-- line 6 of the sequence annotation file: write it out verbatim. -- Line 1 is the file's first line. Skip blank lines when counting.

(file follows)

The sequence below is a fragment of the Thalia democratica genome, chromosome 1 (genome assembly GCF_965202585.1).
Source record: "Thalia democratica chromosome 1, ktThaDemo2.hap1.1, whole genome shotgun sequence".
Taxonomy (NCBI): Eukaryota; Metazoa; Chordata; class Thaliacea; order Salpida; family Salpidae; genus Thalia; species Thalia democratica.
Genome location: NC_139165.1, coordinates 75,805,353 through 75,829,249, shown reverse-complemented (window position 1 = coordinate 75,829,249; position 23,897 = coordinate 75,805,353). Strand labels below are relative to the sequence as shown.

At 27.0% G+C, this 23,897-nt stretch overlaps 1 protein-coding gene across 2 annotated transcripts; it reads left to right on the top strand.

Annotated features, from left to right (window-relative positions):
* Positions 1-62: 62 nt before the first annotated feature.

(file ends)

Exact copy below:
Annotated features, from left to right (window-relative positions):